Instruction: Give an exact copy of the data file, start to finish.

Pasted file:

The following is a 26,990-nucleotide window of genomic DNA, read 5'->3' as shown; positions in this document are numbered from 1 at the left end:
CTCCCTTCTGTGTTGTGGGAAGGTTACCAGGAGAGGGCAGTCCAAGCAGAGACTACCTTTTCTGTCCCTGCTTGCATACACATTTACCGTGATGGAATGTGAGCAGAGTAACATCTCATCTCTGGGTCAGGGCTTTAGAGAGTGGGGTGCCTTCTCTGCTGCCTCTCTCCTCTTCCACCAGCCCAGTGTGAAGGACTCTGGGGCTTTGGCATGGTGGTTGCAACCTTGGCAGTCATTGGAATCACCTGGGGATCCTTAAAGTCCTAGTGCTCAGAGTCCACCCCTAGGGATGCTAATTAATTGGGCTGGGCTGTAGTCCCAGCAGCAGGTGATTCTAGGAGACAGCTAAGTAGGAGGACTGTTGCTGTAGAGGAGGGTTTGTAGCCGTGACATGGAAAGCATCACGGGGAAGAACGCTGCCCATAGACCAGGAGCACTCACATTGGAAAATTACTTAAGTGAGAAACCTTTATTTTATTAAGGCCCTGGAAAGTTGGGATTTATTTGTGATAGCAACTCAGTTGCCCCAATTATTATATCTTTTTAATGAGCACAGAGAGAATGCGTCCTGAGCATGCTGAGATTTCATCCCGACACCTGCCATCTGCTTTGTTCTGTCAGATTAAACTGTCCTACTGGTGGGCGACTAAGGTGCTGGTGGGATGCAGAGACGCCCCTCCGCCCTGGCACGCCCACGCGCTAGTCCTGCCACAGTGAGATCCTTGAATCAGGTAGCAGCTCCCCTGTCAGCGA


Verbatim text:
The following is a 26,990-nucleotide window of genomic DNA, read 5'->3' as shown; positions in this document are numbered from 1 at the left end:
CTCCCTTCTGTGTTGTGGGAAGGTTACCAGGAGAGGGCAGTCCAAGCAGAGACTACCTTTTCTGTCCCTGCTTGCATACACATTTACCGTGATGGAATGTGAGCAGAGTAACATCTCATCTCTGGGTCAGGGCTTTAGAGAGTGGGGTGCCTTCTCTGCTGCCTCTCTCCTCTTCCACCAGCCCAGTGTGAAGGACTCTGGGGCTTTGGCATGGTGGTTGCAACCTTGGCAGTCATTGGAATCACCTGGGGATCCTTAAAGTCCTAGTGCTCAGAGTCCACCCCTAGGGATGCTAATTAATTGGGCTGGGCTGTAGTCCCAGCAGCAGGTGATTCTAGGAGACAGCTAAGTAGGAGGACTGTTGCTGTAGAGGAGGGTTTGTAGCCGTGACATGGAAAGCATCACGGGGAAGAACGCTGCCCATAGACCAGGAGCACTCACATTGGAAAATTACTTAAGTGAGAAACCTTTATTTTATTAAGGCCCTGGAAAGTTGGGATTTATTTGTGATAGCAACTCAGTTGCCCCAATTATTATATCTTTTTAATGAGCACAGAGAGAATGCGTCCTGAGCATGCTGAGATTTCATCCCGACACCTGCCATCTGCTTTGTTCTGTCAGATTAAACTGTCCTACTGGTGGGCGACTAAGGTGCTGGTGGGATGCAGAGACGCCCCTCCGCCCTGGCACGCCCACGCGCTAGTCCTGCCACAGTGAGATCCTTGAATCAGGTAGCAGCTCCCCTGTCAGCGA